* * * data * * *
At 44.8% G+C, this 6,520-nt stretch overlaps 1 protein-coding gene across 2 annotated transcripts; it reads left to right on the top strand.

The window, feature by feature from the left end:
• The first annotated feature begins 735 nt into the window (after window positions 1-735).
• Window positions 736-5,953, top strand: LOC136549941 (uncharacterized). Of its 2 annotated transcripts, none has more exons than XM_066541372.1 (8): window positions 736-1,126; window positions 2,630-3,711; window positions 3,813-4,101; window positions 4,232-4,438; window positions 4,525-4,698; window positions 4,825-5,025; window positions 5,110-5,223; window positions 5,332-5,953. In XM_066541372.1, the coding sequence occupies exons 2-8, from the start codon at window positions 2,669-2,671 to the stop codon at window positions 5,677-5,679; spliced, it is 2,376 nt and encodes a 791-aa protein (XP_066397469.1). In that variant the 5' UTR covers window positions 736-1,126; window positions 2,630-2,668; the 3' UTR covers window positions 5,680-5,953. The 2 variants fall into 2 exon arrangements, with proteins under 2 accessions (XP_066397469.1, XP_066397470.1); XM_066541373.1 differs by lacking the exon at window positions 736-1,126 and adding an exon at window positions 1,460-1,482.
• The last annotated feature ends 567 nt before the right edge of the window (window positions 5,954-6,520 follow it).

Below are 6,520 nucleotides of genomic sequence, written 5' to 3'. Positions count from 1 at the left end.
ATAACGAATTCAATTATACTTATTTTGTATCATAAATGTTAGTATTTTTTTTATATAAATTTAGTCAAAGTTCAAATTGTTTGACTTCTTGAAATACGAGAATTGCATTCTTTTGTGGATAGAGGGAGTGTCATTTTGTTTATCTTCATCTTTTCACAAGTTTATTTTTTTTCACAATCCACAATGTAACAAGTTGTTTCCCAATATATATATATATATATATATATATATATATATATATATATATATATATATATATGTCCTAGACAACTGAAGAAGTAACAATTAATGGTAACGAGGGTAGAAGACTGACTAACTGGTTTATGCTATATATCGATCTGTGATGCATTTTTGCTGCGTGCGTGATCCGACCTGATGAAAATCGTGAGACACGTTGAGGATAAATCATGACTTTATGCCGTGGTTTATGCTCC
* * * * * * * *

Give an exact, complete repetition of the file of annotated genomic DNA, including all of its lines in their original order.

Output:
At 44.8% G+C, this 6,520-nt stretch overlaps 1 protein-coding gene across 2 annotated transcripts; it reads left to right on the top strand.

The window, feature by feature from the left end:
• The first annotated feature begins 735 nt into the window (after window positions 1-735).
• Window positions 736-5,953, top strand: LOC136549941 (uncharacterized). Of its 2 annotated transcripts, none has more exons than XM_066541372.1 (8): window positions 736-1,126; window positions 2,630-3,711; window positions 3,813-4,101; window positions 4,232-4,438; window positions 4,525-4,698; window positions 4,825-5,025; window positions 5,110-5,223; window positions 5,332-5,953. In XM_066541372.1, the coding sequence occupies exons 2-8, from the start codon at window positions 2,669-2,671 to the stop codon at window positions 5,677-5,679; spliced, it is 2,376 nt and encodes a 791-aa protein (XP_066397469.1). In that variant the 5' UTR covers window positions 736-1,126; window positions 2,630-2,668; the 3' UTR covers window positions 5,680-5,953. The 2 variants fall into 2 exon arrangements, with proteins under 2 accessions (XP_066397469.1, XP_066397470.1); XM_066541373.1 differs by lacking the exon at window positions 736-1,126 and adding an exon at window positions 1,460-1,482.
• The last annotated feature ends 567 nt before the right edge of the window (window positions 5,954-6,520 follow it).

Below are 6,520 nucleotides of genomic sequence, written 5' to 3'. Positions count from 1 at the left end.
ATAACGAATTCAATTATACTTATTTTGTATCATAAATGTTAGTATTTTTTTTATATAAATTTAGTCAAAGTTCAAATTGTTTGACTTCTTGAAATACGAGAATTGCATTCTTTTGTGGATAGAGGGAGTGTCATTTTGTTTATCTTCATCTTTTCACAAGTTTATTTTTTTTCACAATCCACAATGTAACAAGTTGTTTCCCAATATATATATATATATATATATATATATATATATATATATATATATATATATATATGTCCTAGACAACTGAAGAAGTAACAATTAATGGTAACGAGGGTAGAAGACTGACTAACTGGTTTATGCTATATATCGATCTGTGATGCATTTTTGCTGCGTGCGTGATCCGACCTGATGAAAATCGTGAGACACGTTGAGGATAAATCATGACTTTATGCCGTGGTTTATGCTCC